They seemed the perfect toys to teach inquisitive young minds the basics of the ABC.They originate, of course, from China. The mother who spotted the errors was incensed:
Unfortunately, even a child could spot something was seriously wrong with the set of alphabet building blocks.
The block for 'U' was marked with the word 'umberlla' under a colourful brolly, while the side for 'Y' had a boat sailing over the word 'yatch'.
A third face had some creative punctuation, with 'X' standing for X'mas tree.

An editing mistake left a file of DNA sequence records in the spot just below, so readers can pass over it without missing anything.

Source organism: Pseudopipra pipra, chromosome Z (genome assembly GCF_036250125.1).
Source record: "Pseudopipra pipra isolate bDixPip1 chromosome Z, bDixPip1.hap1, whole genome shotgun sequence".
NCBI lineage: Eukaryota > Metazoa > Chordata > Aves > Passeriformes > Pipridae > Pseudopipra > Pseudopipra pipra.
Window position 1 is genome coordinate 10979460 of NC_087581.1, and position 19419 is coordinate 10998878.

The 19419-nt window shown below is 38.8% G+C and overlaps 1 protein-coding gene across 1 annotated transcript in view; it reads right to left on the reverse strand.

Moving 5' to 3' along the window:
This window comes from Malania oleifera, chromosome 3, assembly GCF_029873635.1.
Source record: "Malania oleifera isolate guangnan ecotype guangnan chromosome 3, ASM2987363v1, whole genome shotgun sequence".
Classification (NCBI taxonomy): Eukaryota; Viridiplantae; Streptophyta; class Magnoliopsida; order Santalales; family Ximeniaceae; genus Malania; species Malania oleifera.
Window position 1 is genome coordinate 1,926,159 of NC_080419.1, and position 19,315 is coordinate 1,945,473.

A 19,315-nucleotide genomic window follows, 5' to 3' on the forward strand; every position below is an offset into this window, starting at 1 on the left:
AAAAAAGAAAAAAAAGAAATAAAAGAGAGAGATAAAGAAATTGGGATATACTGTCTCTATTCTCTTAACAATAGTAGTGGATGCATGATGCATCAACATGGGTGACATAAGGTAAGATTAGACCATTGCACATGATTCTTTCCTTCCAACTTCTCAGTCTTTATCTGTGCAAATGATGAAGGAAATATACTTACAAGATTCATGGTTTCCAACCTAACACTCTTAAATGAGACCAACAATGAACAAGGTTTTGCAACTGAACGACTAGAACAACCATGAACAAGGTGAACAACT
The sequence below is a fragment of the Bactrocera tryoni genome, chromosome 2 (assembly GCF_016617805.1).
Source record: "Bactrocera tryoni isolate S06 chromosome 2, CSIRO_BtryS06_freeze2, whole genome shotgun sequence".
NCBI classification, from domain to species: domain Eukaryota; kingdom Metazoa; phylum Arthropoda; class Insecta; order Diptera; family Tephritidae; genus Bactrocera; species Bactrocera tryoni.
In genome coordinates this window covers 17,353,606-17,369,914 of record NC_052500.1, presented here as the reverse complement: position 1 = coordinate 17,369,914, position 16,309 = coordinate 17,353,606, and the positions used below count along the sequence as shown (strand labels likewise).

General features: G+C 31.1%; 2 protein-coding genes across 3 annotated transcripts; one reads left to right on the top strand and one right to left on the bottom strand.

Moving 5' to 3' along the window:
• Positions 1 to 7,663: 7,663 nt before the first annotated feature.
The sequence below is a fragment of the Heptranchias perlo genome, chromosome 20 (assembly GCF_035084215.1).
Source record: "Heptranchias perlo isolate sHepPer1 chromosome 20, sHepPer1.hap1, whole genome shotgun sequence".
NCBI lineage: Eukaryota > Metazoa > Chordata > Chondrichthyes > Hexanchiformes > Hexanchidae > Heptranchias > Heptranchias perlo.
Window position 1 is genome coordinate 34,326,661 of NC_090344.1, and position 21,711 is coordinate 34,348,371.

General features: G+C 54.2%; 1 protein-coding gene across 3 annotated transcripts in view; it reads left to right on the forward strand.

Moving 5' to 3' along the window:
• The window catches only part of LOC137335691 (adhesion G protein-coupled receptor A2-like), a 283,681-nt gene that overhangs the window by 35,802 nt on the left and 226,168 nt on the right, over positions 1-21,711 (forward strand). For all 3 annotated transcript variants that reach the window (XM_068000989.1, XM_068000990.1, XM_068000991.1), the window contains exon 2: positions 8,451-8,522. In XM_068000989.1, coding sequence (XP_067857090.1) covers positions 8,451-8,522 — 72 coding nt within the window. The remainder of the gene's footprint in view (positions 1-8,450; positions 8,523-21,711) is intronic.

'There are only 26 words on these blocks,' said Mrs Toulson, a tax manager. 'You'd think they'd be able to get them all right.'Actually, three out of twenty-six isn't a bad hit rate when you are a peasent worker toiling to produce a foreighn language toy for mere pennies a day.
Consider the 'comments' column in any online newspaper - this one Laban Tall points to is a good example.
Suddenly those blocks don't look too out of place after all, do they?